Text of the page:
on Syria Resolution in House
The Washington Post
Congress took the first formal step toward approving military action in Syria on Wednesday, with the Senate Foreign Relations Committee's 10-7 vote to send its resolution to the full chamber.
But whether or not the resolution winds up passing in the Senate, the real hurdle remains in the GOP-controlled House. And things on that front are looking progressively dimmer for the Obama administration.
Over the last two days, scores of members -- most of them Republicans, but many of them Democrats -- have expressed their opposition to the use of force in Syria.
According to a WP whip count, the ranks of the opposition more than doubled from 34 on Tuesday morning to 86 by Thursday morning.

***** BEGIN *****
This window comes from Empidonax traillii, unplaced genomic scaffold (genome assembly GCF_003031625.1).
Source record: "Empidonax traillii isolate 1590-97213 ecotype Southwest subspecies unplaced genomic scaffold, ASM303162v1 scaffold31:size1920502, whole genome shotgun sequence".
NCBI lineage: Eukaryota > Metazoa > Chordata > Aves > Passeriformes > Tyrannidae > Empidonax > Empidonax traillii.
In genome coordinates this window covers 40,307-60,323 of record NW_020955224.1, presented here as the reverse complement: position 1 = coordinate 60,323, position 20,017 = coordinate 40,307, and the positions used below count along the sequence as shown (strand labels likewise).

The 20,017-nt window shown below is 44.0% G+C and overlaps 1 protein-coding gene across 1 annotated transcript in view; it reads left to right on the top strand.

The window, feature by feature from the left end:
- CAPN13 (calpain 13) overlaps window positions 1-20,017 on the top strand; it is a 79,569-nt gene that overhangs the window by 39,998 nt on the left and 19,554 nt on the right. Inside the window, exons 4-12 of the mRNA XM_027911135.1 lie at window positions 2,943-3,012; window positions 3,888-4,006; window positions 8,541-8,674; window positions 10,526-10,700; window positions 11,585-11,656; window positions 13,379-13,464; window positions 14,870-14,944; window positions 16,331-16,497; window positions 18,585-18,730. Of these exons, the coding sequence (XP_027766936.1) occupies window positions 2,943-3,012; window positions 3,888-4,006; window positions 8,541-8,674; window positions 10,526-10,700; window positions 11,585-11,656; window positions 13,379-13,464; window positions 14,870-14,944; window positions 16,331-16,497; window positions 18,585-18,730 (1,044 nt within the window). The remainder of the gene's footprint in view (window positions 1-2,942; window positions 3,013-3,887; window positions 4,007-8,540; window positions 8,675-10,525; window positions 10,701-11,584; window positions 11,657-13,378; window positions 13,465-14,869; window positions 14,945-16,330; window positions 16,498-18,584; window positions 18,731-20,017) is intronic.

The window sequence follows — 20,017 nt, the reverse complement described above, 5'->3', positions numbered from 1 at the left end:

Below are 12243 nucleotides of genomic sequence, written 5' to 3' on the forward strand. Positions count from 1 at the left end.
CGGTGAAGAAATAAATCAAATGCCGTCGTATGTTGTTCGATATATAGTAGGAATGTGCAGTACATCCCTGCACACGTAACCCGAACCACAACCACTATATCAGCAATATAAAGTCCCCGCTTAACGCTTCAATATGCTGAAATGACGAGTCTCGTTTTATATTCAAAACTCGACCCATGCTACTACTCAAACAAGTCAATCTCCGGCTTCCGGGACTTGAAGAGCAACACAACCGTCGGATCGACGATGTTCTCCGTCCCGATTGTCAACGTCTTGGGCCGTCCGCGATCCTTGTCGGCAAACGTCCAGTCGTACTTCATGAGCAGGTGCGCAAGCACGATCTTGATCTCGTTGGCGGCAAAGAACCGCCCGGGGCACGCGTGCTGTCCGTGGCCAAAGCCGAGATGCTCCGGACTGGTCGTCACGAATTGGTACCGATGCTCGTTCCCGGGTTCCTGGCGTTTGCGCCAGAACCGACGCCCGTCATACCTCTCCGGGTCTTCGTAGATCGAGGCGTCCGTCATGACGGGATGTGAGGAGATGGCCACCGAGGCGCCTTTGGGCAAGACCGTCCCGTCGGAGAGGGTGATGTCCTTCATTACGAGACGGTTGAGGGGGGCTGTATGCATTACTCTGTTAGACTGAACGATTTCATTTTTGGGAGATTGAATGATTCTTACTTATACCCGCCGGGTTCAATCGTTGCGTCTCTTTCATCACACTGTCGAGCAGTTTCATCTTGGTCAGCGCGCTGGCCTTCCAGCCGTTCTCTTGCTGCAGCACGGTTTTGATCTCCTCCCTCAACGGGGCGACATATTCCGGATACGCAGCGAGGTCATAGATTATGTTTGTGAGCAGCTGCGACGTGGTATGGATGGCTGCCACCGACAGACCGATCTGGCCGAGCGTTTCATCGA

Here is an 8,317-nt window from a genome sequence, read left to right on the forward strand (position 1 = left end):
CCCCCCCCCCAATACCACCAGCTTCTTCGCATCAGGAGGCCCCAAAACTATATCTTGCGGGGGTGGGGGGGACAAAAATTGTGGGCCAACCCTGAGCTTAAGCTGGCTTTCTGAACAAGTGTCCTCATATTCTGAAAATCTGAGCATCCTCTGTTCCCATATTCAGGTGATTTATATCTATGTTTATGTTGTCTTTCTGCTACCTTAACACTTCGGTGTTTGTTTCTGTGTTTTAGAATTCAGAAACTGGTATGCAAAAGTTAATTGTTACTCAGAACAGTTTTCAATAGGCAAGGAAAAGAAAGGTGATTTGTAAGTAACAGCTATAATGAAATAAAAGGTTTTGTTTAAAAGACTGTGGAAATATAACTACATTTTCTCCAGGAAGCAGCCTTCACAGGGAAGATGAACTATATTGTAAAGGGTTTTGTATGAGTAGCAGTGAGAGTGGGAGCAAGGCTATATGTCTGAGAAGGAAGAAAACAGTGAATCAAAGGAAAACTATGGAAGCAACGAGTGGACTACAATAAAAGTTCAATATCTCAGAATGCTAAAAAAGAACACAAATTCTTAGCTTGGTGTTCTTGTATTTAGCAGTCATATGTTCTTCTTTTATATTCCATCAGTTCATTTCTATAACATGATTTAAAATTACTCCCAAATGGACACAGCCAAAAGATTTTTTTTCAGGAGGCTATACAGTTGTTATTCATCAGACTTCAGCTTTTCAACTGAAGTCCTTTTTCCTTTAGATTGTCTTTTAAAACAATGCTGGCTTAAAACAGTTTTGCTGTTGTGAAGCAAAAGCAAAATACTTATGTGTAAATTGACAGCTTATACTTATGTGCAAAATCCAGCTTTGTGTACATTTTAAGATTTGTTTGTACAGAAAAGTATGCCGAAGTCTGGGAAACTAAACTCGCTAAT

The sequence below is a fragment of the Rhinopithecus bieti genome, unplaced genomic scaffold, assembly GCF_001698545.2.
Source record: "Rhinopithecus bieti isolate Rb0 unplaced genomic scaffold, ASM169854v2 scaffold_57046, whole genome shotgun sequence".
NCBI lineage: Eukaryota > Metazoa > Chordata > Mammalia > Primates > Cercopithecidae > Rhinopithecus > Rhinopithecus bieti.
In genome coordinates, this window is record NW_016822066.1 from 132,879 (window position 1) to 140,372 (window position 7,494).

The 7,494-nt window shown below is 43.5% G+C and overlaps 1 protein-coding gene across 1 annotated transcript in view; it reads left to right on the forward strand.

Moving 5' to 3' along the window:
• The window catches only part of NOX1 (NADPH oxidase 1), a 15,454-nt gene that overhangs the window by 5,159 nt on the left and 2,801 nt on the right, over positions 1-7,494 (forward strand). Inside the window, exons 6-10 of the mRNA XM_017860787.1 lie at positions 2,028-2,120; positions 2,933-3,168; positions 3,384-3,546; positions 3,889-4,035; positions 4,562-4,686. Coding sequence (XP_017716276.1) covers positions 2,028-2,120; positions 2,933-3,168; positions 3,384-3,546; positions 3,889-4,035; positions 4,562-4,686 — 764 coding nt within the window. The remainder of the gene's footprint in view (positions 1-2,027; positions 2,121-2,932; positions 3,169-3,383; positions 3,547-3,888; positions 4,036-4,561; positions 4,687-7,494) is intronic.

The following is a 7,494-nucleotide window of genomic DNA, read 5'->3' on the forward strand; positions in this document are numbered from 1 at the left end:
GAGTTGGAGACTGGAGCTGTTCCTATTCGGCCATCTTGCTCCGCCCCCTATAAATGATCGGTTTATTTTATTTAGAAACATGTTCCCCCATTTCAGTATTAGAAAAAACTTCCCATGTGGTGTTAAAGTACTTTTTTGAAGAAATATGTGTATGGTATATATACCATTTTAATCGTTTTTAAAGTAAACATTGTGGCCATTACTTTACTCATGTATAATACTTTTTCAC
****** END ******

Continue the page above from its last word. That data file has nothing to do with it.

Over that same span, the number of House members supporting the use of force increased by a whopping two, from 17 to 19.
There are now more than four times as many opponents of military action in the House as supporters.
And that doesn't even factor in the dozens of members who have expressed skepticism about Syria. According to the latest numbers, 92 representatives have expressed hesitation but not complete opposition.
Combine that with the 86 "no" votes, and you've got 178 members who appear likely to vote "no" -- nearly 60 percent of the 300 House members we currently have a read on. Another 103 are listed as purely "undecided."
What's clear from these numbers is that it's much more popular right now to express reservations about or opposition to military action in Syria. And maybe that's not surprising, given the polls show military action is well short of popular.
The question is whether that's a sign of things to come -- and members will continue to come out against military action en masse -- or whether the opponents are simply the first ones to speak up and/or the loudest.
READ FULL SOURCE ARTICLE: 09/05/2013
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